Gospel: Lk 9:46-50
One day, the disciples were arguing about which of them was the most important. But Jesus knew their thoughts, so he took a little child and stood him by his side. Then he said to them, “Whoever welcomes this little child in my name, welcomes me; and whoever welcomes me, welcomes the one who sent me. And listen: the one who is found to be the least among you all, is the one who is the greatest.”
Then John spoke up, “Master, we saw someone who drives out demons by calling upon your name, and we tried to forbid him, because he doesn’t follow you with us.” But Jesus said, “Don’t forbid him. He who is not against you is for you.”
Today’s first reading presents the beginning of the Book of Job, one of the greatest literary masterpieces of all time. And we will continue to read from this book in the days ahead.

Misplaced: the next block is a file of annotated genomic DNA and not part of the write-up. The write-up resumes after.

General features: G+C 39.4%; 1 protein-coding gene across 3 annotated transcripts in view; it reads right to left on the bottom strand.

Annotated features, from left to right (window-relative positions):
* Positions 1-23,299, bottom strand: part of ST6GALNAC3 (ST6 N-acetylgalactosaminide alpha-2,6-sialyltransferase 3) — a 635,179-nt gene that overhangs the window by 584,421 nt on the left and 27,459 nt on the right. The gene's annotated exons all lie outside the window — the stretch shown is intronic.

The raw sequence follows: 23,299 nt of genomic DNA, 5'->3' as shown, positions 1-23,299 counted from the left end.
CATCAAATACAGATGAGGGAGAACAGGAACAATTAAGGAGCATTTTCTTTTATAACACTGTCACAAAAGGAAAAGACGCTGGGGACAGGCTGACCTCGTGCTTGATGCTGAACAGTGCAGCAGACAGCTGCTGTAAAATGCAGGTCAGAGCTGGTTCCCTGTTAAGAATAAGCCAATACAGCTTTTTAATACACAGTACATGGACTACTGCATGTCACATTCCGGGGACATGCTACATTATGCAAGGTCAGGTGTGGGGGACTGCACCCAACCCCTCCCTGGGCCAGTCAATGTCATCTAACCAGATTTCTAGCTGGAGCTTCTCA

This work was composed at some time around the 5th century B.C. by an anonymous author who created his dramatic poem around the imaginary figure of a man named Job.
The Book of Job is all about the problem of the suffering good person regards divine retribution. In a series of long speeches, four of Job’s friends urge him to admit that he deserves his suffering because of some hidden sin of his. But Job maintains his innocence and calls upon God to have God explain to him why he is suffering so much.
Many Christians, when they experience great trials, react like Job. They believe that God is responsible for their sufferings, that God has sent them their sufferings as a punishment or as a trial to test them. But God, contrary to what many Old Testament texts say, never punishes and never sends tests. Jesus is very clear on this: “My Father judges no one” (Jn 5:22). How could a good father want his children to suffer?